Eleven years ago, several significant news events were occurring in the world: George W. Bush was re-elected president, a young man named Barack Obama won a Senate seat in Illinois, Palestinian leader Yasser Arafat died, a little Internet thing called Thefacebook was launched. In sports, the Boston Red Sox ended their 86-year World Series drought, and the Indiana Pacers’ dreams of an NBA title quickly fell apart after a brawl with fans in Detroit.
I was aware of all these events, although I was preoccupied with a much more weighty development in my life: the birth of our 11-pound son, Forrest Bradley Bacon. I had never been more thrilled and terrified and touched by an event, and I wouldn’t be again until Forrest’s little sis, Marlowe, arrived 2 1/2 years later. The feeling I recall most, however, was impatience. We arrived early that Thursday morning to have the boy induced because he was in no hurry to meet us. (And he calls me a dawdler!) After giving the little guy almost two extra weeks in the womb, we had had enough. But morning turned to noon to afternoon to evening, and still there was no sign of Forrest.
Finally, the doctor asked, “Would you like us to go get him?” After 10 hours of waiting, we said sure. We had no idea, however, that Dr. Wright meant now. Ten hours of waiting, then boom!: rushed into the delivery room at warp speed, then presented with our son 10 minutes later to gasps from all the medical staff. “What’s wrong?” a terrified Shanna asked. “Why is everyone reacting that way?” No one had ever seen a bruiser as big as our 11.3-pound beauty. For days afterward, Forrest was the star of the show in the warming area with the other newborns. People would stop and gawk at this Gulliver surrounded by all the other Lilliputians.
The Chicago Cubs were supposed to end their seemingly eternal World Series drought in 2004 after falling five outs short of reaching baseball’s Fall Classic the year before, or so we Cubs fans thought. If they had, Forrest might’ve been named Dusty in honor of the Cubs manager. That’s assuming, of course, I could’ve sold that name to his mother, who previously had shot down Marlon, Elvis, Cash, Strummer and several other of my creative, clever tributes to my pop culture heroes. But after months of wrangling, we settled on the safe route, naming him after his grandfather, Shanna’s dad. (After all, two years later the Cubs fired Dusty Baker, and we’ve never once considered the same fate for big Forrest.) I always figured that we would honor my father, Richard, by giving Forrest that middle name, but I’m sure my dad was even more touched when we gave our little man my younger brother’s name. Bradley, the most generous person I’ve known, died two years before at the age of 33.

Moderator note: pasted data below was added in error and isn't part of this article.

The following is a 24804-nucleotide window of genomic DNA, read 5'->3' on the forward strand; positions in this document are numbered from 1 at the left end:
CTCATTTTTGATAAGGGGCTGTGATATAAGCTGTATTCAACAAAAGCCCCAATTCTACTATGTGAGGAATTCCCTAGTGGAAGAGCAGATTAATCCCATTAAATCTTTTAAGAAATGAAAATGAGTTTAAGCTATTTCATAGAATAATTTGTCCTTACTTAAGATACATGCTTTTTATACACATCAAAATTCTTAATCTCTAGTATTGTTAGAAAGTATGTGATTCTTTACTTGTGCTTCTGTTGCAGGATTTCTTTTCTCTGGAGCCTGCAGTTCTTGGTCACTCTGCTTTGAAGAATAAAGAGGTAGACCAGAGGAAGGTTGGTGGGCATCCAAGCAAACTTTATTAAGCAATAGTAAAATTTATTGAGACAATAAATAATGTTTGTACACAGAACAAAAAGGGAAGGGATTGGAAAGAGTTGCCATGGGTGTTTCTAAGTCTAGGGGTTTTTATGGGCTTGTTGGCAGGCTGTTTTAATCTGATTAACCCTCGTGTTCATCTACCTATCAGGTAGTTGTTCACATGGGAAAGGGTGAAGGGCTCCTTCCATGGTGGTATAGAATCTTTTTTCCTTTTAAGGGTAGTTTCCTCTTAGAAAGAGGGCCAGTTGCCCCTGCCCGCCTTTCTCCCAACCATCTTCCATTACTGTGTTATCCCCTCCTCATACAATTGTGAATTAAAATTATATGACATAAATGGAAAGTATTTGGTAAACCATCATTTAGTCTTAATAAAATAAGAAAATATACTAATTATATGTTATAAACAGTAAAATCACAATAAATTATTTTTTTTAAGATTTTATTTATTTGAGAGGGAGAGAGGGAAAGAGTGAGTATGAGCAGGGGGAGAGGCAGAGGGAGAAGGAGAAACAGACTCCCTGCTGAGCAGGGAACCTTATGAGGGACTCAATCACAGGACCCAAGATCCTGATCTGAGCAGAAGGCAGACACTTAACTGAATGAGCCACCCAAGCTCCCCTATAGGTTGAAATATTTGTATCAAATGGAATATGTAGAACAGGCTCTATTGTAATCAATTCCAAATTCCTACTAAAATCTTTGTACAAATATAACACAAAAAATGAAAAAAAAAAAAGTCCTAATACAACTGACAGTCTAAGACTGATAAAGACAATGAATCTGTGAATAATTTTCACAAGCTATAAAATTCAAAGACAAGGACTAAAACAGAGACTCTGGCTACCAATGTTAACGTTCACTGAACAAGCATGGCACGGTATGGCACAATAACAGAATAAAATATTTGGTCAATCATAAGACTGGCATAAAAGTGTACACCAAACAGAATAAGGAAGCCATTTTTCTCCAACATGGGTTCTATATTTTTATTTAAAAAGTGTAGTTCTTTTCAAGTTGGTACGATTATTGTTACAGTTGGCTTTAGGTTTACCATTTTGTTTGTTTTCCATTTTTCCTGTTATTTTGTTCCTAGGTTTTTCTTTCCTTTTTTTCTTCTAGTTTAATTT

I took a month of family leave from the newspaper after the baby’s birth, and it was incredibly tiring, stressful — and wonderful. I can still feel Forrest’s little heart beating next to mine as I carried him through the supermarket in his Baby Bjorn on one of our first trips outside the house. I will never forget how wonderful it felt just walking through the frozen food section, covering his little sausage legs as I protected him from the cold. Such a simple yet life-transforming pleasure. Indianapolis residents will never forget that night for another reason: On Nov. 18, 2004, years of building an NBA contender ended in a flash when the Pacers’ players fought with Detroit Pistons fans at the Palace of Auburn Hills. That’s all Indianapolis seemed to talk about for weeks, though I saw the replay and quickly got back to more important things.
When our son was born, I never knew that my heart could be filled with so much love. It wasn’t a fleeting feeling, either. Eleven years later, there is nothing more enjoyable than reading or playing with the kids, or watching them in sports or talent shows or showing off their work at school. There is no place I’d rather be than wherever Forrest and Marlowe are.
But I cannot be with them this year. I’m on the Appalachian Trail, trying to put my life back together after Shanna’s and my divorce. In 11 years, I had never missed one of my children’s birthdays. Until Wednesday, that is. I talked with both kids on the phone from a cheap motel in Great Barrington, Mass., but it’s just not the same. And I’ve never missed my favorite holiday, Halloween, despite working nights every year but last fall. Until Saturday. It kills me to be away from my kids, whom I love more each and every day, despite that not feeling possible back on Oct. 28, 2004, when this grinch’s heart grew three sizes that day. So I walk and I write, dreaming of the day I will be back with them. And I know that I’m out here on the trail as much for Forrest and Marlowe as I am for myself. Kids need a father, but they need one who is whole. Each day out here, meeting incredible strangers and fellow hikers helps me refill that heart just a bit more.
Forrest and Marlowe, I tell you this every day in the postcards I send home, but I can never say it enough: A father could not love his children more than I do, could not be more proud of them. You are incredible, and I can’t wait to be with you again.
2 thoughts on “11 amazing years”
I have a feeling that Forrest and Marlowe know you are hiking the AT in part for them. I bet they would not want you to quit. Kids understand these things: how important it is to finish. They will be very proud of you, it will stick with them always, and the hike will inspire them to greatness too.
Thanks, Janet! I sure hope you are right. It’s tough to know what the correct call is, but encouraging words from someone I respect so much means quite a lot. Let’s not wait another 10 years to see each other again 🙂